on May 24, 2009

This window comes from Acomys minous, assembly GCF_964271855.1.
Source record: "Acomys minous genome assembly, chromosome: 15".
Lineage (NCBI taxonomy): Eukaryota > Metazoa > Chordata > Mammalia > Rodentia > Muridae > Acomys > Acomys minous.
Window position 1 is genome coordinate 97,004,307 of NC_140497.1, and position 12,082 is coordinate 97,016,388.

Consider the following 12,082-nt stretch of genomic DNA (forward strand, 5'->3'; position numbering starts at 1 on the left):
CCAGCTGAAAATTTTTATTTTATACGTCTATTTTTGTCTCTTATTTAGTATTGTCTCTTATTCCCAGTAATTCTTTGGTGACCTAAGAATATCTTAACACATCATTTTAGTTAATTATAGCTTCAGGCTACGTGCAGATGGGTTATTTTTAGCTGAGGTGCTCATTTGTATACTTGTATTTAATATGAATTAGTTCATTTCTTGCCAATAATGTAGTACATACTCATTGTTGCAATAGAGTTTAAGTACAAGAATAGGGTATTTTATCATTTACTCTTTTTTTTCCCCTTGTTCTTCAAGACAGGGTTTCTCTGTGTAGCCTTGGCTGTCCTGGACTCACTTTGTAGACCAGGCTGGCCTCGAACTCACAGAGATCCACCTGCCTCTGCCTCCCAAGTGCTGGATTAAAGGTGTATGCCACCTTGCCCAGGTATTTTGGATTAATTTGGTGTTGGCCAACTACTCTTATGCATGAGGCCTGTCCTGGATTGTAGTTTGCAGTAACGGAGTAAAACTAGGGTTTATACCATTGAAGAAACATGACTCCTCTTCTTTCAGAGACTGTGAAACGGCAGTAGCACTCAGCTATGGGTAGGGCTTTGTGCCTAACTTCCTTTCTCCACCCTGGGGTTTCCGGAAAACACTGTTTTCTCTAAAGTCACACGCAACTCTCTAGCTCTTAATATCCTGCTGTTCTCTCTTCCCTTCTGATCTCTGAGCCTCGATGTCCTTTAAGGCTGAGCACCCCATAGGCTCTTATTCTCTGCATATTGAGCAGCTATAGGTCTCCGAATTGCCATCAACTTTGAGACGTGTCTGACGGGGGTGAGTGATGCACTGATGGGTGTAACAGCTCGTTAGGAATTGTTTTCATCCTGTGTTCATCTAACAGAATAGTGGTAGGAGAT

The Great Market Hall next to the Szabadsag Bridge in Budapest’s 9th district is the city’s largest indoor market. Opened at the end of the 19th century and renovated in the 1990s, the hall manages to keep a foot in the past but is a treasure trove to tourists and Budapest residents today. The hall was designed by Samu Pecz, who also had a hand in the renovations of the Matthias Church and gained a reputation for his striking diamond-patterned Zsolnay tilework, which are displayed to great effect on the roofs of both buildings. We saw locals strolling out with armfuls of fresh bread while inside others pored over the fruit and vegetable selections. I was personally impressed by the sausage displays at the meat counters, arranged to look like an epic intestinal jungle. For gift hunters, stalls on the ground floor offer spicy and sweet paprika in cute red tins topped with miniature wooden scoops. Pale Hungarian honey and sweet Tokaji wines line glass shelves and jet black Unicum can be bought in large, medium, small, or very small bottles. The first floor of the market is dedicated to native handicrafts such as lace, dolls, clothing, glassware and some slightly less traditional t-shirts. It’s also a great vantage point for snapping a photograph of the market hall. From here you can appreciate the beauty of this immense structure, especially on a clear day when shafts of dusty sunlight light up the market’s sea-green skeleton. It was here that we stopped into Fakanal Etterem, a canteen-style cafeteria serving up trays of goulash and other Hungarian delights. Despite having the appearance of a countryside kindergarten, meal prices at Fakanal Etterem aren’t subsidized. Daylight spilled in through the glass ceiling as we shuffled along with our grey tray, collecting plates of goulash and vegetables followed by a choice of soft or alcohol drinks. Overhead, paper poppies with oversized flower heads and clutches of straw dangled down from the window frame. The meat was on the gristly side and I suspected the veggies of coming from the deep freeze but given the jolly location I would still recommend stopping in for lunch. It seemed especially ideal for large groups as wooden picnic tables are pushed together in long rows. Also paying before you’re seated eliminates the need to divide up a large bill at the end of the meal. In spite of the regular turnover of customers there were plenty of free tables and in such a relaxed atmosphere you felt comfortable enjoying a long lunch. They also serve alcohol, much to the joy of a group of grey-haired tourists one table up from us. The one place we didn’t linger was the basement floor where the pickles are sold. The number of pickled items on offer rivaled the upstairs sausage collections but the smell was undoubtedly more distressing.
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